The freewheeling strangeness of the tone and structure meld uneasily with the usual tropes of demonic horror cinema, ultimately kinda making this an interesting near-miss for me, a slight disappointment after the solid, focused precision of THE PACT. But it’s got a lot of stuff to like, and certainly gives more evidence that this McCarthy fellow is more than a talented one-trick pony. Even though it didn’t quite come together, it just makes me more excited to see what he’ll try next, which is probably about the highest compliment you can give a filmmaker. Plus as far as realty-business themed horror movies go, this is way better than OPEN HOUSE. And hey, good to know someone else still likes DON’T LOOK NOW red raincoats, so this movie delivers on that front as well. Something for everyone! LISTING: AT THE DEVIL’S door may be something of a fixer-upper, but it’s a unique property that boasts lots of room for a young filmmaker to grow. And hey, it’s Hellgate accessible, always a nice convenience in this busy modern world. Pet Friendly. If you watched here, you'd be home already.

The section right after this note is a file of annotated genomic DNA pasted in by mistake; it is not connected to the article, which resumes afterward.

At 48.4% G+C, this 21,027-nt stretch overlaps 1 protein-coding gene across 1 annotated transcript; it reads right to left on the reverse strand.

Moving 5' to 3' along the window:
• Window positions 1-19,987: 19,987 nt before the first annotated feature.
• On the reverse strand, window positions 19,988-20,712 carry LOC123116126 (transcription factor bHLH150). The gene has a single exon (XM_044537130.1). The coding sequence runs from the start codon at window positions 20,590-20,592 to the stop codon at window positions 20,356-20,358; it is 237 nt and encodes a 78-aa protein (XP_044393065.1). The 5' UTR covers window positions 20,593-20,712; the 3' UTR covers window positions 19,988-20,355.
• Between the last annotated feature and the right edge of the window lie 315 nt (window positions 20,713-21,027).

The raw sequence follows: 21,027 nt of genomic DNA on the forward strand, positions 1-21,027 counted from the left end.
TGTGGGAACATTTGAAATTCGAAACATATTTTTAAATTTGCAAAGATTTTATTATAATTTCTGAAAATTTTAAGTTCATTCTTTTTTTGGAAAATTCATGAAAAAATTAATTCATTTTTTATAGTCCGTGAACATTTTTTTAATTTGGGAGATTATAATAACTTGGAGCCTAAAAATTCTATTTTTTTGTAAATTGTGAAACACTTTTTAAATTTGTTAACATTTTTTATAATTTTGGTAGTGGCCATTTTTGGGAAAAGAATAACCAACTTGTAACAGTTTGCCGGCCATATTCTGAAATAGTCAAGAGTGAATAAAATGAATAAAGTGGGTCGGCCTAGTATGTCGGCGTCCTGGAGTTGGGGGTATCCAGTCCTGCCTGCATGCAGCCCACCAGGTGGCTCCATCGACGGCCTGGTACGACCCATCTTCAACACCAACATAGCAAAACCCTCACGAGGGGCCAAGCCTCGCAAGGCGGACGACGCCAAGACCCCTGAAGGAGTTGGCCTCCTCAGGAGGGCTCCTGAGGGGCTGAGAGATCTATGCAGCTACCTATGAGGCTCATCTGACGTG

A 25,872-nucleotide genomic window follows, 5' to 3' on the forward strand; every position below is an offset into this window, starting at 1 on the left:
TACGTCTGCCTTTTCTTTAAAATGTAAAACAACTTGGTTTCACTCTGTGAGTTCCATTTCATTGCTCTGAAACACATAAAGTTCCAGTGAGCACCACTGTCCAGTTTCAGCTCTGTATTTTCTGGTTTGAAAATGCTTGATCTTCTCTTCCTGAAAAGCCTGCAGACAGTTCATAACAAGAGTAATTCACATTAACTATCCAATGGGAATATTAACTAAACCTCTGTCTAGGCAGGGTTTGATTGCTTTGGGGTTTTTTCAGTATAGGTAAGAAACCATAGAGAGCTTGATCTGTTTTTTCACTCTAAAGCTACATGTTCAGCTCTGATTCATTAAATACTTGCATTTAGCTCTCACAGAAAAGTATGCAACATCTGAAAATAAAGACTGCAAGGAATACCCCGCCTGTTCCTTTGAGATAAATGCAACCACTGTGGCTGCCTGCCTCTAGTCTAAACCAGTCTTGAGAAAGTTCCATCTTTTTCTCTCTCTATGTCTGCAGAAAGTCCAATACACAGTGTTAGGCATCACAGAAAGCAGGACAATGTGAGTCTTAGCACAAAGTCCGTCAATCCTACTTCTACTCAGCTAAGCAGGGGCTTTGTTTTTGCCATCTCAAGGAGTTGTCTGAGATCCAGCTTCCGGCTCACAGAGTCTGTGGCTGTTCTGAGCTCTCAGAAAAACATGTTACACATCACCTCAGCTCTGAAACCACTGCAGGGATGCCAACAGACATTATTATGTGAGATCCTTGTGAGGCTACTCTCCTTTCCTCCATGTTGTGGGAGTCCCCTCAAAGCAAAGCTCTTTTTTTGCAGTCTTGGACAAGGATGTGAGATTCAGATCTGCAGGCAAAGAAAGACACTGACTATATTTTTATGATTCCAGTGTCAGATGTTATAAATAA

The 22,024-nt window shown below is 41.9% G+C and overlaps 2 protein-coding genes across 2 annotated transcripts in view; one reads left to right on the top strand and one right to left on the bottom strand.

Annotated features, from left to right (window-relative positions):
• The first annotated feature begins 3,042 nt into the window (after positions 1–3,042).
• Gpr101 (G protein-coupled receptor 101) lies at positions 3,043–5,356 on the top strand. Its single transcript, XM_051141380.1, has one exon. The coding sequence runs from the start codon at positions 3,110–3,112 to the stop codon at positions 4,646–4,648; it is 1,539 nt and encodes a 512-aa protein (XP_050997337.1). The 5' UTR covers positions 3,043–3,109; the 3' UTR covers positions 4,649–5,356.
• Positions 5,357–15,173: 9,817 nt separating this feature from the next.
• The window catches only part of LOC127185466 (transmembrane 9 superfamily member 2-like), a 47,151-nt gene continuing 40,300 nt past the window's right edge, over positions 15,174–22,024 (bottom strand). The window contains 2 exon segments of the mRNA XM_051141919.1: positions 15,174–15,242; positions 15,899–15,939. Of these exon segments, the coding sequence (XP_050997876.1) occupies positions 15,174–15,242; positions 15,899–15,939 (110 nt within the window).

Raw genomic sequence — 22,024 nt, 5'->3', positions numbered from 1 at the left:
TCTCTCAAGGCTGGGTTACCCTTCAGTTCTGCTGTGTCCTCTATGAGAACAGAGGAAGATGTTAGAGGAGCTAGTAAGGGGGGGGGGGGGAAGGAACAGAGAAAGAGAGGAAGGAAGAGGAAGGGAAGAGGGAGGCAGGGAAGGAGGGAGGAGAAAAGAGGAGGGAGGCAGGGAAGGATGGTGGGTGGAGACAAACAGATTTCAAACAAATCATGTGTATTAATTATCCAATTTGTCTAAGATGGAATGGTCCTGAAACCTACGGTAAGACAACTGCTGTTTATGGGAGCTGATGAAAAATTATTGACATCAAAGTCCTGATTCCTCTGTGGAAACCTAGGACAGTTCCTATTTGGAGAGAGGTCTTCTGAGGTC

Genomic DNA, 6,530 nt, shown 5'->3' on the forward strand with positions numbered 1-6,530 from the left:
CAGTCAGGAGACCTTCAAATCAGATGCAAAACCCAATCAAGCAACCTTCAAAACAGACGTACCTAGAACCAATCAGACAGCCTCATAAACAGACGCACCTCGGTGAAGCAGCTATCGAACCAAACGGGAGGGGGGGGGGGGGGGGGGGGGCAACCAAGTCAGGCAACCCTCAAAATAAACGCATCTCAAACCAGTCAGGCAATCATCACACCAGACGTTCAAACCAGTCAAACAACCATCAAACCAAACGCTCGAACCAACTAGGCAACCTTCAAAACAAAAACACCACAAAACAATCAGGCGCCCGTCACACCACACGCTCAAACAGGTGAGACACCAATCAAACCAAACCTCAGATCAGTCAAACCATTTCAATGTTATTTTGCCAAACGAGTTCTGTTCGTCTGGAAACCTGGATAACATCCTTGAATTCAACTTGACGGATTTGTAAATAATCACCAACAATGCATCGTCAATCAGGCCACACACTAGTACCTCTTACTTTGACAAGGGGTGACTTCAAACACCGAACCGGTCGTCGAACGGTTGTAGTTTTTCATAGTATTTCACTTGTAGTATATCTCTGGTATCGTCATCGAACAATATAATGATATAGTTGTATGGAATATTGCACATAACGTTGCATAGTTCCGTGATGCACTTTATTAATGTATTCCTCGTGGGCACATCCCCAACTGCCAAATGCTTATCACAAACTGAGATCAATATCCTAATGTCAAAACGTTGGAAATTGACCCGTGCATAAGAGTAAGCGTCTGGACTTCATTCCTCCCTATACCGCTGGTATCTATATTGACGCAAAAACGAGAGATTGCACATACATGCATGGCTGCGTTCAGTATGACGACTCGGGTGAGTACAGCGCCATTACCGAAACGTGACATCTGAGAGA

*I love that you actually see an apartment with those slatted vertical window blinds -- everyone has lived in one of those at one time, but how often do you actually see them in a movie? Almost never.
CHAINSAWNUKAH 2014 CHECKLIST!
The Hunt For Dread October
|Aces. Virtually the whole cast is female.|